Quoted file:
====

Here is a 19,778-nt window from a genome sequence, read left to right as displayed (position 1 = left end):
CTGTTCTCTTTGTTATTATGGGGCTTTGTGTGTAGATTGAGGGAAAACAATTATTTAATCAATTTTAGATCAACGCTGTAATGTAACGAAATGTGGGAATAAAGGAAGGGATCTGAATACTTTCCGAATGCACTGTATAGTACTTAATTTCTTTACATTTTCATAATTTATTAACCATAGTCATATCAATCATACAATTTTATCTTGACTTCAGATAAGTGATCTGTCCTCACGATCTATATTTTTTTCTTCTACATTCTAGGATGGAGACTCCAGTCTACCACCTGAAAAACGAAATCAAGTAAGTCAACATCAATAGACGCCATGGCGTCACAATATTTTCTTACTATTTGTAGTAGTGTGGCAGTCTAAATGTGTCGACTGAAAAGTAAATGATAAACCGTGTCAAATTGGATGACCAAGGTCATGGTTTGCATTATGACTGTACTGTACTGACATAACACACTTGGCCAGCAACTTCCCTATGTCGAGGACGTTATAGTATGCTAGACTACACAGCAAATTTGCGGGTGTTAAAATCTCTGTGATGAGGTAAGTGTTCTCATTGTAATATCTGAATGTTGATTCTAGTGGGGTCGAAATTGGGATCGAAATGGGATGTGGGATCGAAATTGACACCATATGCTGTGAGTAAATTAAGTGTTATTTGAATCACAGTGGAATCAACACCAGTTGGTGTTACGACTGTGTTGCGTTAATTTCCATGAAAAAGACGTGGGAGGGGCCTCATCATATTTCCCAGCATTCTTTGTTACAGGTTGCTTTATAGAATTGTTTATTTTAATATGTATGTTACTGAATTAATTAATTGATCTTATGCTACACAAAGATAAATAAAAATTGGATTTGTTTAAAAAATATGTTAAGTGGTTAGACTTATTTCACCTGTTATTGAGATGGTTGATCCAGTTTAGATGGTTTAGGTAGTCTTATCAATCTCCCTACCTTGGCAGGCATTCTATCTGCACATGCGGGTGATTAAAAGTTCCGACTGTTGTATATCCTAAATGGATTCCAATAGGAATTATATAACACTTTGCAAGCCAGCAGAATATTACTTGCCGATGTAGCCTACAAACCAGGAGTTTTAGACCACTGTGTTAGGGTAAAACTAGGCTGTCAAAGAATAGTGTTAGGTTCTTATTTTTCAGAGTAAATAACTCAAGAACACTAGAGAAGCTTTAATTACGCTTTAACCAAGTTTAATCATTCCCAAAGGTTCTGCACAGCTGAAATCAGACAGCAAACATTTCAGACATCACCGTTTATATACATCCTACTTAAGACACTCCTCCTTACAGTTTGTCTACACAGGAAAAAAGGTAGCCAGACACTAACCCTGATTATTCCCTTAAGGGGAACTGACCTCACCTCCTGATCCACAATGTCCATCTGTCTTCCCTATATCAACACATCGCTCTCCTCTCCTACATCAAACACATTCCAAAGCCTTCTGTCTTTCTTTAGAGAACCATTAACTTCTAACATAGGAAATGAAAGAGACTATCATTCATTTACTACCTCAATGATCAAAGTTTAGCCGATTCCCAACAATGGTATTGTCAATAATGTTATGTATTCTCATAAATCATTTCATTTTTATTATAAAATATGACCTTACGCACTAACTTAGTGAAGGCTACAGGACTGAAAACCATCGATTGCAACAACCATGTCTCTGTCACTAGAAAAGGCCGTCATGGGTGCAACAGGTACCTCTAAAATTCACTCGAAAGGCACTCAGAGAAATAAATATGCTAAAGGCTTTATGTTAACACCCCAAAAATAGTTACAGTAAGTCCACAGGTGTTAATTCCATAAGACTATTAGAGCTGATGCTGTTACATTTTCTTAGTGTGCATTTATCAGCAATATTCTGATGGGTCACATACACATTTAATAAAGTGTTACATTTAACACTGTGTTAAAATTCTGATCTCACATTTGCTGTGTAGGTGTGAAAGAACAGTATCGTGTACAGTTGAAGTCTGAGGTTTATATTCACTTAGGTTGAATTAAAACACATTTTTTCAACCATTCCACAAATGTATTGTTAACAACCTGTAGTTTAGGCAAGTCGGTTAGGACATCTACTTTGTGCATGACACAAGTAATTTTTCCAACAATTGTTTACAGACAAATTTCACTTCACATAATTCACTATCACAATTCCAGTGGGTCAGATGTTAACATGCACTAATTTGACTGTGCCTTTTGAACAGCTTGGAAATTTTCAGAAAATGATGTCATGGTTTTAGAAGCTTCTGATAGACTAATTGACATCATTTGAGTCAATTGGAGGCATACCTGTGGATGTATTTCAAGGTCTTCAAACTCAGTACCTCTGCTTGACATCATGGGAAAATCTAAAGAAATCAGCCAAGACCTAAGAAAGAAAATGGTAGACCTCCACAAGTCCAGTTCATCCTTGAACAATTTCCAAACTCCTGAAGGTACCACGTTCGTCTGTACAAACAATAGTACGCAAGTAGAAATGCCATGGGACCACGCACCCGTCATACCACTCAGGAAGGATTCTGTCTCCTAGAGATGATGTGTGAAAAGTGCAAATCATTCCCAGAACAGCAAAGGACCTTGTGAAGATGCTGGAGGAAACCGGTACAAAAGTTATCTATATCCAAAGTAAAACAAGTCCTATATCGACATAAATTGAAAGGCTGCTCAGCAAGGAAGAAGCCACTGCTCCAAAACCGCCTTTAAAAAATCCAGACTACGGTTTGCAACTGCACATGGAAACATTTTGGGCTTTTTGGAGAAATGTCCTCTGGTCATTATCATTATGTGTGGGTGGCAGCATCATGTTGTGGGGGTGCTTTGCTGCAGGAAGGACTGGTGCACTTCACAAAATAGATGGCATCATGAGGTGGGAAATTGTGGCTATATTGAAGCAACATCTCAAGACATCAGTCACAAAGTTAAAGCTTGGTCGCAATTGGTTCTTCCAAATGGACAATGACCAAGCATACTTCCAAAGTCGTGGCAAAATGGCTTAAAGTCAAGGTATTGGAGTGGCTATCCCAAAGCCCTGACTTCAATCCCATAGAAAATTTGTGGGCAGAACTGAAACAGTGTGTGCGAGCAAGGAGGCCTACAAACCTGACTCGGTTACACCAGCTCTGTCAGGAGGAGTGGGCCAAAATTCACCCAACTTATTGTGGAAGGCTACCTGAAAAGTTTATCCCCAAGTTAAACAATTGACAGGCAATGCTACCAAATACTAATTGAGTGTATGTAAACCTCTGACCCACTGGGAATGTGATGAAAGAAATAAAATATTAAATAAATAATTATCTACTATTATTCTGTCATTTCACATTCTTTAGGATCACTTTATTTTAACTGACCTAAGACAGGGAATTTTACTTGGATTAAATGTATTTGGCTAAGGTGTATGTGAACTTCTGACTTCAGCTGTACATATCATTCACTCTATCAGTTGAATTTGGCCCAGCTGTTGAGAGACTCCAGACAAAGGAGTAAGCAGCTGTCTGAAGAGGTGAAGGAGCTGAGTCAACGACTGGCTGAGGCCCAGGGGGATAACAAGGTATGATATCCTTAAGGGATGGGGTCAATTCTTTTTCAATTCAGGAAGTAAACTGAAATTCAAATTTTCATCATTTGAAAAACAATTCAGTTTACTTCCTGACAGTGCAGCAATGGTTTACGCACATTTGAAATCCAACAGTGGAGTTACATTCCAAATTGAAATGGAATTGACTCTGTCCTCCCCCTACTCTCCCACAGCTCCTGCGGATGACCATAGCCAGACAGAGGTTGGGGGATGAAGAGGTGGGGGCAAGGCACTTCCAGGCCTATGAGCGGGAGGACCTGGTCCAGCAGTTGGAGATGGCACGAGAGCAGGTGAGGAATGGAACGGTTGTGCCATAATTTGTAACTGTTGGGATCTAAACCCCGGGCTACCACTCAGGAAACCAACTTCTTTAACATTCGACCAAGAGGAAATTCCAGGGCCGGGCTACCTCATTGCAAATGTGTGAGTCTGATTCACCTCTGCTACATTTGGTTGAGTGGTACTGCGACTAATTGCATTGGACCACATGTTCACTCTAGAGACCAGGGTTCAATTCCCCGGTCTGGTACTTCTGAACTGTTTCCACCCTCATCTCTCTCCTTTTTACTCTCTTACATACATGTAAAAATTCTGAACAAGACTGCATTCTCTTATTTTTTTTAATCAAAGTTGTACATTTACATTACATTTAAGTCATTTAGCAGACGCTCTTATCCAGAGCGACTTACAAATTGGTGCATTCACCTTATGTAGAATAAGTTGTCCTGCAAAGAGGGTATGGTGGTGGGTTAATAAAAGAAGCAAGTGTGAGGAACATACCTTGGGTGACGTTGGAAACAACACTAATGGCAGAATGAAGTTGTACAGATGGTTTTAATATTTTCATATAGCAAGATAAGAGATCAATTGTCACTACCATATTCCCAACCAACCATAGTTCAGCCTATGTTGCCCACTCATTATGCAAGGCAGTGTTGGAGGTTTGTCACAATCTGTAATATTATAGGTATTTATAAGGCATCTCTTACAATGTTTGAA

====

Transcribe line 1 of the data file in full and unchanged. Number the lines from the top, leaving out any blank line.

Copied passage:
Here is a 19,778-nt window from a genome sequence, read left to right as displayed (position 1 = left end):